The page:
Best of 2019: Payment scandals
The retail news wasn’t all rosy in 2019. Revelations of underpayment across major businesses drew criticism from the public, the Fair Work Ombudsman, the Morrison government, which drafted legislation to criminalise deliberate wage theft, and the Senate, which referred the issue to a parliamentary committee for further inquiry.
Retailers’ failure to pay staff correctly has alternatively been pinned on the complexity of the modern award, outdated EBAs, manual payroll processes and corporate indifference, if not outright greed.
Let this recap of the biggest underpayment stories of the past 12 months serve as a wake-up call to retailers to get their payroll in order. The clock is ticking.
A review of the award system to take place in 2020 has been hailed by industry groups as a necessary step to achieve a simpler and more user-friendly General Retail Industry Award and reduce the incidence of underpayment in the sector.
“I don’t think anyone can deny our Modern Award is complex,” Dominique Lamb, the chief executive of the National Retail Association (NRA), said.
“The reality is it will serve everyone – both employers and employees – to have a really clear understanding of their obligations.”
Wage theft scandals sweeping Australia’s retail and hospitality sectors will come under close scrutiny during a wide-ranging parliamentary inquiry into worker rip-offs.
Labor senators in November referred wage and superannuation underpayments across all industries to the upper house’s economics committee. The inquiry will look at the extent and effects of unlawful underpayment of workers and what can be done to tackle the issue.
Franchisors will need to tighten controls and ensure they have clear employment guidelines and processes in place to guard against the underpayment of staff.
The exploitation of students on working visas and Australians, usually employed as casuals, has prompted the federal government to draft legislation that could make franchisors liable for heavy fines and imprisonment if franchisees don’t comply with workplace laws.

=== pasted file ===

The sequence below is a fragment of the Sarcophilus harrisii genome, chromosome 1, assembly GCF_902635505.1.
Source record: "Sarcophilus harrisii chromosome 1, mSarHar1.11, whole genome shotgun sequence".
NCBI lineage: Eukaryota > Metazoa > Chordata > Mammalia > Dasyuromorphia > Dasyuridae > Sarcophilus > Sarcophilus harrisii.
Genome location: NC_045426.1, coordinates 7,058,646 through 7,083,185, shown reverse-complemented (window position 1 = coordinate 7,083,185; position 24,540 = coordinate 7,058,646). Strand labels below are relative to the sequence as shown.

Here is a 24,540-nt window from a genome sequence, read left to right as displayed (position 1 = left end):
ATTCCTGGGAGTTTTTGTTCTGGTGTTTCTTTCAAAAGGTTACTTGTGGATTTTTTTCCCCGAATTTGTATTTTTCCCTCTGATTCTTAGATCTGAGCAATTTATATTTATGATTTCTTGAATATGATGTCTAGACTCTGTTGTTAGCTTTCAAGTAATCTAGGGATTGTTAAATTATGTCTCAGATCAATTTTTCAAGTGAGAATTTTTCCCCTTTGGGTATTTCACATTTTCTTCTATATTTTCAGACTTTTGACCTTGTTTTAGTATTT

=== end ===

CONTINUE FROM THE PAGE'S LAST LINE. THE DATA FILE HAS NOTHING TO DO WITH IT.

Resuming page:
Corporate retailers could also be prosecuted for serious breaches of workplace laws involving the exploitation of employees, but franchisors are at greater risk under the proposed new legislation because staff in franchises are generally recruited and managed by franchisees.
Is Australia’s award system so complex major corporations capable of handling millions of customers and billions of dollars can’t manage to pay employees properly?
That’s the spin flowing freely in the wake of Australian supermarket behemoth Woolworths admitting it had underpaid about 5700 staff by up to $300 million. But here’s why this blame-shifting is wrong.
Big business wage thieves looking for a soft response from the workplace watchdog are going to be disappointed, with Fair Work Ombudsman Sandra Parker declaring an intention to be hands-on with big firms who confess underpayments.
Speaking at a Council of Small Businesses Australia summit in Melbourne in September, Parker said some large companies have been “sloppy” in their payroll practices, failing to keep their houses in order.
“We’re getting a lot more companies coming to us self-disclosing large underpayments, many of them going back many years,” Parker said.
In a long-awaited report on its inquiry into the sector, released today, the Senate said the current regulatory environment has failed to deter poor conduct and exploitation within the sector and created an imbalance in power.
One of the major issues in the sector presented in the report is wage theft, partly due to the business model franchisors operate under, and partly due to social and cultural problems within the industry.
On that basis, it recommends giving greater protection to franchisees and whistleblowers and applying greater penalties for misconduct. This would involve making several changes to the Franchising and Oil Codes and giving more responsibility and enforcement powers to the ACCC to conduct investigations into misconduct in the sector.
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